Ah, mid-January: the time at which most of us have lost the resolve of sticking to those New Year’s resolutions we set forth just half a month ago. So how are you doing on yours? Did you quit after the first day? (Did you even make one to begin with?)
I made some resolutions myself at the beginning of the year. So far I’m doing pretty well on the first one, keeping my whiskers clean. But I’ve got a few ratty pounds I’d like to lose, and despite taking several healthy strolls through the sewer with my fitness-crazed rat friend Slim and restricting myself to low-fat gruyere and part-skim mozzarella during mealtimes, I think the influences of my other comrat, the quite corpulent Gus, have knocked me off the hamster wheel of success. Indeed, as I glance at my sleek physique in the mirror, I see myself weighing the same amount as I weighed at the start of the month. (Should I blame this on the fact that I’m made of rubber and so am stuck with the parameters the people at the rubber-rat-making factory gave me in the first place? Or should I hunker down and stop making excuses?)
So while I try to renew my commitments to those weight-loss resolutions I made a few short weeks ago and look to Hickory Dickory Dock, the mouse who ran up and down the clock, for inspiration, I encourage you to do the same. Here are some tips to sticking to your New Year’s resolutions:
- First, be specific. For example, say “I’m going to shed five pounds off my fur by April 1st” rather than “I want to lose weight.” Or if you aspire to learn something new (this is a popular resolution), don’t just squeak about it vaguely and treat it as if it’s an ethereal haze; go do it. For example, read a book. The best way to start: actually go to the library – today – and get a library card! Then set a specific goal: resolve to read one book every two weeks. (My personal recently discovered favorite is How to Avoid Mousetraps.)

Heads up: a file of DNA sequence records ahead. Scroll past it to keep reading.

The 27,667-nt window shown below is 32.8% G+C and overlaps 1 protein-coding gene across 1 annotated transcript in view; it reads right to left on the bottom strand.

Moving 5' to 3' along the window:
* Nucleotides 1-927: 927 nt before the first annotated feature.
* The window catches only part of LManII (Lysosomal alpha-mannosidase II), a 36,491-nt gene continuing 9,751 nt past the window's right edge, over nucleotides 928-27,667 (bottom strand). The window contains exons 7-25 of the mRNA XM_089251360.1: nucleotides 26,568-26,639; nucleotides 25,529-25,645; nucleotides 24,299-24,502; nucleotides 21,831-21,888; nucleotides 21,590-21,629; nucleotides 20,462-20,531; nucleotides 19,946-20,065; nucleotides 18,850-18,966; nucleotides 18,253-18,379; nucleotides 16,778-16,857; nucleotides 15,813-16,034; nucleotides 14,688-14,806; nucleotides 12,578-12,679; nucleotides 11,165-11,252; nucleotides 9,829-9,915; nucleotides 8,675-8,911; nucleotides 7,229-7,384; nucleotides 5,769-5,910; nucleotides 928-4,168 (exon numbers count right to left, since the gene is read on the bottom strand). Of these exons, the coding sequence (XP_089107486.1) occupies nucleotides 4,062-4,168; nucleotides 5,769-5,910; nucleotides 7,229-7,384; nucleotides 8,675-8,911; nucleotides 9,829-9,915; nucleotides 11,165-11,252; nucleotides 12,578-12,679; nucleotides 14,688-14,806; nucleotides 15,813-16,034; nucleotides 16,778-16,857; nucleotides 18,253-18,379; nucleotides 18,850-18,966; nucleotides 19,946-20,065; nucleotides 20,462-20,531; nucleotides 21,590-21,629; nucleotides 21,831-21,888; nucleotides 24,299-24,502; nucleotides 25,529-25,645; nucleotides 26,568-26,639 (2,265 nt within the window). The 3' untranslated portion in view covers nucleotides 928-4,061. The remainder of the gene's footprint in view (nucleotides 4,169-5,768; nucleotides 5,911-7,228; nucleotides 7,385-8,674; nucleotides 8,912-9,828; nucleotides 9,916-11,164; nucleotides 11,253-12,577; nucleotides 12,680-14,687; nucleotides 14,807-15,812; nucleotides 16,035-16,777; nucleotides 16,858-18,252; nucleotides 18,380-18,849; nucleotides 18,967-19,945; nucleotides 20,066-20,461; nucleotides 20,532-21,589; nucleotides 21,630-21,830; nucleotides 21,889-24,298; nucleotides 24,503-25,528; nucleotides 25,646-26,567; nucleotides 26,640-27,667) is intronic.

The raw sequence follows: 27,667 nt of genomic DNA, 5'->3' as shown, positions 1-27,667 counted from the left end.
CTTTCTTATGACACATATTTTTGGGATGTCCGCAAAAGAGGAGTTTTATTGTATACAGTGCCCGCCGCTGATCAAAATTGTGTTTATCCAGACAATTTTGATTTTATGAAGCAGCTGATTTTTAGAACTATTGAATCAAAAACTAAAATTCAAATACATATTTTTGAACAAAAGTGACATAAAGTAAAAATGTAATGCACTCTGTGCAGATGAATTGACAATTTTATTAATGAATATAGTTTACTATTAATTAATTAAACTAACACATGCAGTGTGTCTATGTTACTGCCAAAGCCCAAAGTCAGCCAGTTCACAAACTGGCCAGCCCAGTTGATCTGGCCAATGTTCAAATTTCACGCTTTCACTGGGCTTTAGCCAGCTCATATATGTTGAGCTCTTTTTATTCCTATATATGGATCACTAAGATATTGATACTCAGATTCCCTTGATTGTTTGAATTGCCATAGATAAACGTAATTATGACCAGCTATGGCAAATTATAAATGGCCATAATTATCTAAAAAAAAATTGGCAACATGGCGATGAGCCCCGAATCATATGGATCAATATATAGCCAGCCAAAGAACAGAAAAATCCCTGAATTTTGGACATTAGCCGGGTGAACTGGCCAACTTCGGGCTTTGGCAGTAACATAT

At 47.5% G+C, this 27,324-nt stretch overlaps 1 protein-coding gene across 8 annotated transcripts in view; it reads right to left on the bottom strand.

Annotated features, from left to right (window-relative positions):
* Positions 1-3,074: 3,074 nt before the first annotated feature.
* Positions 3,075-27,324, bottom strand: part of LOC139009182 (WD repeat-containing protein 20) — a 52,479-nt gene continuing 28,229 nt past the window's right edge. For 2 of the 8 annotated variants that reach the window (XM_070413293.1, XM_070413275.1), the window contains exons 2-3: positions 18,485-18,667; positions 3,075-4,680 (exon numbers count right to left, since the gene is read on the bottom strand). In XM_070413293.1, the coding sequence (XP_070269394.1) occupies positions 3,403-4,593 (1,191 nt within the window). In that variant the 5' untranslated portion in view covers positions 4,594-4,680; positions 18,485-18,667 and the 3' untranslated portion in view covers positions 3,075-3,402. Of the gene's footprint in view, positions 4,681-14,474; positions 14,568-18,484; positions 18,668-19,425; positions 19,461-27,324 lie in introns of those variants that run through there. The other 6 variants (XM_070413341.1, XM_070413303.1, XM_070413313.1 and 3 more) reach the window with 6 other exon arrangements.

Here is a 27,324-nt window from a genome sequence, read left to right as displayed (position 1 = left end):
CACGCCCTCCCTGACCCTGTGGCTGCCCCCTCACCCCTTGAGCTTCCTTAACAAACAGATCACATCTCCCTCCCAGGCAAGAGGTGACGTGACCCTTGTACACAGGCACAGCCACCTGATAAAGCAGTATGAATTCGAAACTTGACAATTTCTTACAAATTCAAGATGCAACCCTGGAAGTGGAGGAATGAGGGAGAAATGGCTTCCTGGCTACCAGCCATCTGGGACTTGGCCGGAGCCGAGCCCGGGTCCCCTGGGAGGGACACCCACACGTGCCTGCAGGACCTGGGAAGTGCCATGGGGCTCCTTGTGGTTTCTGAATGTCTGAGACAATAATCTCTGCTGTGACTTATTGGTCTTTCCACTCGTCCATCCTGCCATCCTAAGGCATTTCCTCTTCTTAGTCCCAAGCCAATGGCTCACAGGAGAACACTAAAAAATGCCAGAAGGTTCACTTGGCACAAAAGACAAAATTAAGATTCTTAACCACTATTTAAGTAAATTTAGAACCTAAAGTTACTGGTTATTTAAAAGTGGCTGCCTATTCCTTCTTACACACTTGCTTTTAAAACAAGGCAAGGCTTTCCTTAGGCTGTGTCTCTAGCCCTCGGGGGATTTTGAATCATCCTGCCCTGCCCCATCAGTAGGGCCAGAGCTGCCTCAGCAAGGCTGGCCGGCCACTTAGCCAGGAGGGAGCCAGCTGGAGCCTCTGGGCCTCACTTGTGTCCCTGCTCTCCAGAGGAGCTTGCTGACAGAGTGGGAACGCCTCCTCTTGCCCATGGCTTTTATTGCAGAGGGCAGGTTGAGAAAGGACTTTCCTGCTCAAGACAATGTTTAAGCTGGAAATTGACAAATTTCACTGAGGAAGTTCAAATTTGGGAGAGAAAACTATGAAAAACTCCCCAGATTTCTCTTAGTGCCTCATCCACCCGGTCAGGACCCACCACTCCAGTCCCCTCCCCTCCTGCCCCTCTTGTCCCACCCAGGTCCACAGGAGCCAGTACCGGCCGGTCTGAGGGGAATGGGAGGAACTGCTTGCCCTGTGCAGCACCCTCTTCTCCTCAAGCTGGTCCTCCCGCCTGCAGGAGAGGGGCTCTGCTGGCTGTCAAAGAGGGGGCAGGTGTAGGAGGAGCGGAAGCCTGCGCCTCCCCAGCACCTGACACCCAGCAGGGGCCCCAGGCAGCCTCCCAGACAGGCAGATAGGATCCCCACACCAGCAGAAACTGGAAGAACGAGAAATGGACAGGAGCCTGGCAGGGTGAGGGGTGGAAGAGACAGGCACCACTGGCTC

- Second, set reasonable goals. If you set out to run an hour on the hamster wheel three times a day, every day of the week, but that wheel’s been sitting in the corner of your burrow for so long that it’s acquired an inch of dust and has become the collection spot for all of your dirty nestlet fodder, odds are you’ll scuttle to a stop before you start. Try instead to first clean off the wheel, and then praise yourself for doing at least that. After this, get some WD-40 on the hinges so you don’t squeak loud enough to wake the neighbors. Praise yourself again, and then work towards the goals you set forth in the “be specific” section.
- Third, avoid temptation. For example, if you resolve to quit smoking, refrain from snuffling around the dumpsters of mesquite-fired barbeque pit-masters’ restaurants.
- Fourth, reward yourself, but with something other than your vice. For me, that means springing for a new whisker trimmer rather than indulging in the whole-milk Parmesan I’d rather be eating. The key to this one is to make your actual reward just as appealing as your alternatively desired reward: though I do love the full-octane cheese, I equally enjoy appearing well groomed.
Perhaps the most important pieces of advice I can give you are to encourage yourself and envision success. Keep your teeth to the cheese wheel (or is that “keep your nose to the grindstone”?), and most of all – no matter if you achieve your resolutions or not – love yourself in all your rat-tastic glory.
Keepin’ it squeak,
Keepin’ it squeak,